My Primary Interviewee is in her 33rd year of teaching. She has taught a variety of grades throughout her career including kindergarten up to high school grades in an alternate school setting. Currently she is teaching grade 3 at a primary (K-3) school in BC. The interview was conducted at her school on Tuesday, January 17 at 3:00pm.
My Secondary Interviewee is in his 8th year of teaching. He has taught a variety of secondary courses in the math and science area and is currently teaching Calculus, Pre-Calculus 12, Physics 11, and Pre-Calculus 11 this semester in a secondary (10-12) school in BC. The interview was conducted at his home on Tuesday, January 17 at 8:00pm.
The interviewees both had some recurring themes throughout our conversations such as time, appropriate use of technology, and the frustration of technology failure. Change is occurring in the math classroom, in their opinions, and it may not be what you think:
“In math I’m not even sure if it’s so much technology, math has just completely changed from when I started teaching. When I started teaching it was worksheets, you delivered the lesson, it was all teacher talk, then you worked on the math pages and you sent home what wasn’t done…And now I see us using all sorts of different manipulatives, different ways…getting kids really involved in their learning. I think math has really, really changed…I think it [technology] has transformed learning a lot because kids who didn’t learn by the teacher direction, do the homework, kids who couldn’t learn that way are being given the opportunity to learn in a way that is working for them. And that’s where I see technology and just even the whole way we have changed the way we teach has definitely made a difference.” (Primary Interviewee)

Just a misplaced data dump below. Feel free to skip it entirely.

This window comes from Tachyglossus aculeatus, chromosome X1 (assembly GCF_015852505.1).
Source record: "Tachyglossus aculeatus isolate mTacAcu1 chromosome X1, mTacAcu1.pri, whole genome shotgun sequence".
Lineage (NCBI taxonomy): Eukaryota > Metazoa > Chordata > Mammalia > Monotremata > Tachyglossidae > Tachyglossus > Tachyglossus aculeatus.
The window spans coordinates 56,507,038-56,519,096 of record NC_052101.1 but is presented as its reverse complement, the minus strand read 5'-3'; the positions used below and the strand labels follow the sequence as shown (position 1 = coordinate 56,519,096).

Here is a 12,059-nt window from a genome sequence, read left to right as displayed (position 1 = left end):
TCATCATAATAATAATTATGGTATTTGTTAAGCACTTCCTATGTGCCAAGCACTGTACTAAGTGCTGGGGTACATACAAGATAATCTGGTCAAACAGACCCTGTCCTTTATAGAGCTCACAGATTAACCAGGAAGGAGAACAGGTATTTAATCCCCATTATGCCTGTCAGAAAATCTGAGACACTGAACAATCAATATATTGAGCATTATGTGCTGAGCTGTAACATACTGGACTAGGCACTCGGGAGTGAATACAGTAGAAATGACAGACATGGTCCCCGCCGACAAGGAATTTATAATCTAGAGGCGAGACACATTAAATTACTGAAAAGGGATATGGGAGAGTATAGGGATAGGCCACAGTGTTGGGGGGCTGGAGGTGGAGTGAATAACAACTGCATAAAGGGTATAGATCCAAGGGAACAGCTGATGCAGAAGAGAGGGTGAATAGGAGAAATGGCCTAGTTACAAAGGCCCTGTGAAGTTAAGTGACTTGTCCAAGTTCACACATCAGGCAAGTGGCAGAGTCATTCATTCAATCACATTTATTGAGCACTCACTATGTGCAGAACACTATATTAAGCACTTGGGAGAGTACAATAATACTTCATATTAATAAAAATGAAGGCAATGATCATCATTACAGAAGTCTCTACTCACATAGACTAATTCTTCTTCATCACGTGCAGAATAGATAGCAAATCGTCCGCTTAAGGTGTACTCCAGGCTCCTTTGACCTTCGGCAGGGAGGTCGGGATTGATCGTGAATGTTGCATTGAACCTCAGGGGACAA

“I think in certain places you could implement technology and it could increase their learning if people knew what they were doing and knew how to use it was appropriate for the topic but just throwing technology in there isn’t going to do anything. I think since we’ve gone away…since we’ve put less technology in the math classrooms the kids are learning more than when they had more technology to use. Because they have to rely on understanding how to actually do it they can’t rely on just knowing where to put the numbers into the technology and having it do it for them. So I think they’re actually having that struggle and figuring it out on their own and not relying on some piece of technology to help them or be able to do it is actually helping them more fully understand the topics that we do.” (Secondary Interviewee)
How do we move forward, I wonder? Both interviewees admitted failure with technology when the reliance is too high and cited the need for a backup plan. “And sometimes I don’t [have a backup plan] and then it’s hard…you really have to change your whole lesson” (Primary Interviewee). How do we encourage educators to persevere when failure utilizing technology in the classroom can be frequent? “The computer carts are almost useless. To get enough bandwidth for the kids to do anything is almost impossible.” (Secondary Interviewee).
Lack of infrastructure, hardware, and funds seem to be general concerns that apply to many. The time it can take to learn these new innovations and implement them is not always rewarding right away or in some cases at all. Education, or possibly just our current public school systems, seems unable to keep up with the current pace of technology innovations. Sometimes it seems to me that the whole system needs to change, along with the way we teach. The question of how we can effectively navigate these ever-changing technology waters as educators while maintaining life balance, providing engaging learning opportunities, and properly preparing our students for the world, still engages me even as I near completion of this program.